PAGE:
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Joseph S. NYE, Presidential Leadership and the Creation of the American Era (Princeton University Press 2013).

Joseph S. NYE, Presidential Leadership and the Creation of the American Era (Princeton University Press 2013).

THIS is a book you might not encounter. It was published by a Harvard professor towards the end of a distinguished career in academe and government. Don’t be put off by the title. US foreign policy has a lot to teach leaders about leadership. It’s easy to read and it started as a series of lectures.

Professor Nye’s thesis is clear: quiet, hard diplomacy (transactional) beats grandstanding (inspirational) every time.

That’s not to underestimate luck. Pearl Harbor helped FD Roosevelt overcome deep-rooted isolationism. Existing weariness with the Soviet system helped Ronald Reagan capitalize on his instinct, charm and rhetoric.

It’s not to underestimate charisma either. Presidents don’t get elected without some ability to fill what the charismatic (but not specially successful) Teddy Roosevelt famously called the presidential “bully pulpit”. Roosevelt and Reagan were good public performers. But in the cool light of day, lasting foreign policy achievements were not made by the presidents people probably remember best —FDR, Kennedy, Nixon (despite China), Reagan and Obama. They were made by three who performed in a lower key.

Harry S. Truman was a neglected vice-president, who got the top job only because FD Roosevelt died in office. Despite his obscure origins, his lack of qualifications and his chronic lack of money, he learned on the job with dazzling success. It was he who shaped postwar international politics.

His Republican successor, Dwight D. Eisenhower, carried the policy forward through a challenging time. His wartime experience gave him excellent international contacts, an ability to delegate and a general’s willingness to take decisions. (He once told some atom bomb advocates at the time of Korea, “You boys must be crazy: we can’t use those awful things against Asians for the second time in less than 10 years.”)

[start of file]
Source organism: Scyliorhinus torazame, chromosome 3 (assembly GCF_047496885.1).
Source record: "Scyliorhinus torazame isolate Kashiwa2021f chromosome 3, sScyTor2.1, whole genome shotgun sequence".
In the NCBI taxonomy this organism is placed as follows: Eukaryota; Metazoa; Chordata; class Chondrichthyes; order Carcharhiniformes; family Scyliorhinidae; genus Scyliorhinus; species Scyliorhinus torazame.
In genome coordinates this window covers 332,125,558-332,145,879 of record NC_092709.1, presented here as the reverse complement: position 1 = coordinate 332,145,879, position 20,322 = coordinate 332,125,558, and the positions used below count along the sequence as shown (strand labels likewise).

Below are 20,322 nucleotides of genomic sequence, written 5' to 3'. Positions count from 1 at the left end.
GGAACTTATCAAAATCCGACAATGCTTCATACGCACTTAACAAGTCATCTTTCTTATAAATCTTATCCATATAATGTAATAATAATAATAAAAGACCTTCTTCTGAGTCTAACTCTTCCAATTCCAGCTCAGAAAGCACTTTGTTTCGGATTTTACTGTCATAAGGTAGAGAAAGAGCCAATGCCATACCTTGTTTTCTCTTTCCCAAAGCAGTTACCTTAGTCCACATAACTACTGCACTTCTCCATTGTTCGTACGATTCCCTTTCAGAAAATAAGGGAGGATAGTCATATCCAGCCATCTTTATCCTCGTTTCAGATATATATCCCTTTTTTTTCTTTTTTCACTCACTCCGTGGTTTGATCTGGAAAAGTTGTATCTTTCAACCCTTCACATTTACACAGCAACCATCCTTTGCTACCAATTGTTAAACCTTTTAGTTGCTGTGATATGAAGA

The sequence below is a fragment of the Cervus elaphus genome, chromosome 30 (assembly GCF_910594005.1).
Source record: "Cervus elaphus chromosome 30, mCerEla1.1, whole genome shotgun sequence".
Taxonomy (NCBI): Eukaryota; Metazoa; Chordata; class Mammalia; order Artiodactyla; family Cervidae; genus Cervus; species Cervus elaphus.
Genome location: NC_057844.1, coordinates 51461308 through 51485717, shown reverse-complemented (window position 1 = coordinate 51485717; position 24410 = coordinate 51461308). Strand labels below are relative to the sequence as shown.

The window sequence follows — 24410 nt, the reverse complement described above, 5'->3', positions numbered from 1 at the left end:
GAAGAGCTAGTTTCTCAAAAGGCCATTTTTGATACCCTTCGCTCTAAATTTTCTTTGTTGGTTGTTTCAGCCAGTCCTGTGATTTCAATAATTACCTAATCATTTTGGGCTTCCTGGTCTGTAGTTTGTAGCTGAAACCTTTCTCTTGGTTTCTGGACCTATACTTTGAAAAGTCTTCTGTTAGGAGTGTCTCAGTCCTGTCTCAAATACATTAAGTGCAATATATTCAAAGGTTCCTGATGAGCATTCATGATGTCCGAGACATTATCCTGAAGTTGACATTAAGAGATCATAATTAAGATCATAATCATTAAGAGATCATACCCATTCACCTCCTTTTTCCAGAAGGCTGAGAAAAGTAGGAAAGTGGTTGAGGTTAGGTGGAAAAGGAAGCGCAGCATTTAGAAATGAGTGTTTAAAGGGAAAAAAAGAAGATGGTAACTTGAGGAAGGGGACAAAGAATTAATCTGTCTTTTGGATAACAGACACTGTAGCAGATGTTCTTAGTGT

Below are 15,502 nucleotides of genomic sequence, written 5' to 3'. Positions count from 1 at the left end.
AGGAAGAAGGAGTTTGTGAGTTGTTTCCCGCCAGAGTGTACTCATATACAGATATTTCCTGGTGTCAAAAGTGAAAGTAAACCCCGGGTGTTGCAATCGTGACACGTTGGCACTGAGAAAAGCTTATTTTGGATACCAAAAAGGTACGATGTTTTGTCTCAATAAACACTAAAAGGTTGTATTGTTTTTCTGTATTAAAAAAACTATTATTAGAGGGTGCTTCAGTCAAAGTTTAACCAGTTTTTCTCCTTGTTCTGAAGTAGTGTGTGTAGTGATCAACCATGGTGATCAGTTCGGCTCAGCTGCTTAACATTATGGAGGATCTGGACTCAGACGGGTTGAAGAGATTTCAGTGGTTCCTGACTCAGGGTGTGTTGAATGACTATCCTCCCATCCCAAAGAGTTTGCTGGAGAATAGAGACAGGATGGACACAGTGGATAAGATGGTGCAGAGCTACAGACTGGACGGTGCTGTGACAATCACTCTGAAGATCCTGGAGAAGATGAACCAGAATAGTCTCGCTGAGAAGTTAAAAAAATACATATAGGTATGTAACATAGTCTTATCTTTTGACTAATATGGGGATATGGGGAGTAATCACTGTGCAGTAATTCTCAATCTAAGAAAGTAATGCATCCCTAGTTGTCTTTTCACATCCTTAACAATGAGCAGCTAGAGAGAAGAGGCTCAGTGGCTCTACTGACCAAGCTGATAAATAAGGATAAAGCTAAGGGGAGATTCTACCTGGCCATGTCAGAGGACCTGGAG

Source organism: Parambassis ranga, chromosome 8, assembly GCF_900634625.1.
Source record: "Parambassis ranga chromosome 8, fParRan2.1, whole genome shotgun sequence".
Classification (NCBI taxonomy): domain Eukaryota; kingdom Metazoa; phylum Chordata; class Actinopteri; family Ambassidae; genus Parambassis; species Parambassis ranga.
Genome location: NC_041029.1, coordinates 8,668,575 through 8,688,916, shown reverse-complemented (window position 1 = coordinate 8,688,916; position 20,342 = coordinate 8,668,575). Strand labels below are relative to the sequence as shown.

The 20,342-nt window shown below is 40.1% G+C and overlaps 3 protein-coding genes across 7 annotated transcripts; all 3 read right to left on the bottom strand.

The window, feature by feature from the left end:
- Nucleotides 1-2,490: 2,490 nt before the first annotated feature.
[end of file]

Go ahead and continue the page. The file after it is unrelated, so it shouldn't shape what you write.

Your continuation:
Professor Nye’s personal favourite is George Bush senior. A former head of the CIA, he managed the demolition of the Berlin Wall and its fallout with quiet skill and without visible gloating. He wins plaudits where his religious but more rhetorically-inclined son does not.

Curiously, though, behind them stands the figure of Woodrow Wilson. His realistic understanding of the world, America’s position in it, and the failings of human nature were not appreciated at the time (the same is true of Truman): but Wilson presaged American success in the decades to come.

Finding new leaders is tricky. If packaging triumphs over content, everyone suffers: comms departments, please take note. The basic question is, How long a game are you prepared to play? —or more realistically, How long a game will stakeholders allow you to play? Professor Nye gives no easy solution. But he is in no doubt: careful thought will always beat bombast in the medium term and certainly the long run. And it’s unwise to pin too much hope on having good luck.

 

Ophicleide

Joseph S. NYE, Presidential Leadership and the Creation of the American Era (Princeton University Press 2013).